Creativity can help radio play-by-play W.C. Heinz anthology ‘a labor of love’ From the Field of Intellectual Property NBPA will examine seldom enforced rule Labor & Agents: NFL free agents Plugged In: Josh Furlow, Competitor Company Watch: Quince Imaging Coast to Coast Faces and Places Hawks’ price fails to match predictions
SBJ/20100517/In the OfficePrint All
Calling it the biggest weekend in Speed’s 14-year history, the motorsports network will broadcast live the Sprint All-Star Race this Saturday and the inaugural NASCAR Hall of Fame inductions on Sunday. In charge of the Fox Sports property since 2005 is Hunter Nickell, a former high school teacher and coach who has engineered Speed’s growth from a niche channel to distribution of more than 75 million in the
Nickell, a native of Detroit, came to Speed from FSN South in Atlanta, where he had spent the previous 15 years. At Speed, Nickell guided the network’s move into its new HD-friendly headquarters in north Charlotte in 2008. He also has negotiated deals that brought more live NASCAR programming to the channel. Preferring to work at his unique stand-up desk for most of the day, Nickell says he thinks best on his feet.
1. “Driving With The Devil,” an account of NASCAR’s early days; 2. Nickell rode in this Grand-Am car at Daytona; 3. Champagne bottles celebrating the 200th broadcast of Speed’s “Trackside” show; 4. Nickell prefers a wide-screen computer moniter that enables him to view entire Web pages.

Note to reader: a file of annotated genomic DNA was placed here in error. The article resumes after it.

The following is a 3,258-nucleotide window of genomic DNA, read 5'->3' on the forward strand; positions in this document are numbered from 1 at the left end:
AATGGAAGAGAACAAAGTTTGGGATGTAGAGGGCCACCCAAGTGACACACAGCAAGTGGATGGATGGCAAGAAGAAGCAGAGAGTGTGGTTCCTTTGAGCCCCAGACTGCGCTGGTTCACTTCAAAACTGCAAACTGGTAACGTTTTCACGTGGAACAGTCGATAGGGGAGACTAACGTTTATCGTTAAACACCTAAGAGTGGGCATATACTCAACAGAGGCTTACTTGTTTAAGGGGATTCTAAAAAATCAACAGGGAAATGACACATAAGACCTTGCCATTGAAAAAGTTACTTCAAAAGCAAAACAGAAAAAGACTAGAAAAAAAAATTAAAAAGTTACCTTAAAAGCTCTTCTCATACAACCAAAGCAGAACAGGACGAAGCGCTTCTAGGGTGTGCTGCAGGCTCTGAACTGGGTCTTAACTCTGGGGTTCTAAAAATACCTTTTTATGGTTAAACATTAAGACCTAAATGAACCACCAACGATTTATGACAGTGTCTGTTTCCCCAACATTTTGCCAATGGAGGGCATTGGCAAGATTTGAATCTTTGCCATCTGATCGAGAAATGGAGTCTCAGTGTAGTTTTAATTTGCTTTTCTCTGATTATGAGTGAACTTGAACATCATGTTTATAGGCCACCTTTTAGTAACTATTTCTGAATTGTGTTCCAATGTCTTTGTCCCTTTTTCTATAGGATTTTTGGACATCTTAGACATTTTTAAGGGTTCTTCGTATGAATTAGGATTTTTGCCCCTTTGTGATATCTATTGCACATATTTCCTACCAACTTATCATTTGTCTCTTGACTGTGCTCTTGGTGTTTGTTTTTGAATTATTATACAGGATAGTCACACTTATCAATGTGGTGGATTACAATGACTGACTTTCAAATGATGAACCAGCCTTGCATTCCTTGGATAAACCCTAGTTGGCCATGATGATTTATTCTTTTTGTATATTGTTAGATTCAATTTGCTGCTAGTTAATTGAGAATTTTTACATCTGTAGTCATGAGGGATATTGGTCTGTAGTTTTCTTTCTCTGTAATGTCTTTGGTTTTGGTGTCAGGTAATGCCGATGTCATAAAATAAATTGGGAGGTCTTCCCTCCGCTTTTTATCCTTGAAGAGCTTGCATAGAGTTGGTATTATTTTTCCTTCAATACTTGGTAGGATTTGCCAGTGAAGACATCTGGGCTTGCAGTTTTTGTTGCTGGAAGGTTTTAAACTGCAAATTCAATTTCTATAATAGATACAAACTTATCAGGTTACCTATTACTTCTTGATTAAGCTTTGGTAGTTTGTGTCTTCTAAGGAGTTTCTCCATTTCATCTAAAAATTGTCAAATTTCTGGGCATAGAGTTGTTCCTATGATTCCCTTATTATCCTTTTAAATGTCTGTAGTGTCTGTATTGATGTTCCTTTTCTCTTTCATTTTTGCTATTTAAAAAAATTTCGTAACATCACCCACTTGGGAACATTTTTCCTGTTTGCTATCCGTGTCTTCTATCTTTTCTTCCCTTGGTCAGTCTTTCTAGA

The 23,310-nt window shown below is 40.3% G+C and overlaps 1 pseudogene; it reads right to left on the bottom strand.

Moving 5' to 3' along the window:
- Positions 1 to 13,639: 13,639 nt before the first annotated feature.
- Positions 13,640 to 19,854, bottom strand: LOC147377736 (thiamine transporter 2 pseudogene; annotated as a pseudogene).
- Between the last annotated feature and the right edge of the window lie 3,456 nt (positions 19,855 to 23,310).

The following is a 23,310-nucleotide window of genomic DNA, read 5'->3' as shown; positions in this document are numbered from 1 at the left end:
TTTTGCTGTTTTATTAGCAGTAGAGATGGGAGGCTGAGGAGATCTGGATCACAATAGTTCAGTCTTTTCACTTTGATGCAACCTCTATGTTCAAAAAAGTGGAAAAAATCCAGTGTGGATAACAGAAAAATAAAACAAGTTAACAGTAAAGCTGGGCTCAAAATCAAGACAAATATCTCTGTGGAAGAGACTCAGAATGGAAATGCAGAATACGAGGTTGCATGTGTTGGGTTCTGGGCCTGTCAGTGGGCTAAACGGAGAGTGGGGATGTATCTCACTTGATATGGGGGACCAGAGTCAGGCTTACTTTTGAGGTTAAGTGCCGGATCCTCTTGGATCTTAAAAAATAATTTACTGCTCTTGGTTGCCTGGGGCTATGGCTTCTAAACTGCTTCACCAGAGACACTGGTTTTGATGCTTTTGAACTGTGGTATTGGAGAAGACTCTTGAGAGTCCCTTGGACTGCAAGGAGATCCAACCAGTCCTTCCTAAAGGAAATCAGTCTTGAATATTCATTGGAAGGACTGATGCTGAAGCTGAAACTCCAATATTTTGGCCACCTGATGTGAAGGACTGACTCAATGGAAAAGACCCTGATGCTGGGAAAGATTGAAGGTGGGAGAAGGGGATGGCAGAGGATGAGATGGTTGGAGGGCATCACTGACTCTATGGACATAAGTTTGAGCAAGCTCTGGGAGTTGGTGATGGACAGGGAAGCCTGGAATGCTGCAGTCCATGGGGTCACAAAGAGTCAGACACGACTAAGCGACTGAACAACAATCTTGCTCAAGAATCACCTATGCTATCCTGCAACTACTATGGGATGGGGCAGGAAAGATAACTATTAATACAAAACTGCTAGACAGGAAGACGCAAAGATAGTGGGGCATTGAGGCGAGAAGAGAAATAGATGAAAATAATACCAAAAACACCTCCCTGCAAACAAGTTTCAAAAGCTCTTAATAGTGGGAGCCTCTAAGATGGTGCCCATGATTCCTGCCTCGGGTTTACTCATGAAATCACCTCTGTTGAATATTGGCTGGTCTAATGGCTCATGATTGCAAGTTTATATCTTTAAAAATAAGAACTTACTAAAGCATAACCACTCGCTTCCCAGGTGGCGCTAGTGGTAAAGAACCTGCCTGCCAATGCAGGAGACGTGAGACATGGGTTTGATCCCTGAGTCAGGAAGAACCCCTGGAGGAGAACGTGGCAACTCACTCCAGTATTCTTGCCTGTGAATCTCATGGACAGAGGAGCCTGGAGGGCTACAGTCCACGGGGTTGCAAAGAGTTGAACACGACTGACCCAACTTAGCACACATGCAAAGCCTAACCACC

5. A whitewater rafting adventure that Nickell took with Speed employees; 6. Artwork of Bruce Springsteen, Nickell’s favorite artist; 7. A commemorative clock from the Darrell Gwynn Foundation; 8. A USB drive in the shape of an open-wheel car.
The flatscreen in Nickell’s office naturally plays Speed 24/7. Nickell’s love of racing has even included a short stint as crew chief on his son Pete’s Legends car. This 11 1/2-by-17-inch book was part of Speed’s pitch to NASCAR to broadcast its inaugural Hall of Fame inductions. The book is titled “NASCAR Heroes: Racing to Glory.” These placards are known as lenticulars, a type of 3-D printing, and feature the NASCAR Hall of Fame’s first class. They were used as props in Nickell’s pitch to NASCAR. The “NASCAR Heroes” book outlined Speed’s coverage plans for the induction ceremony, which included last week’s Hall opening and a sneak peek for viewers. Among the books in Nickell’s office are “The First Tycoon — The Epic Life of Cornelius Vanderbilt” and “The Weekend Starts on Wednesday: True Stories of Remarkable NASCAR Fans.”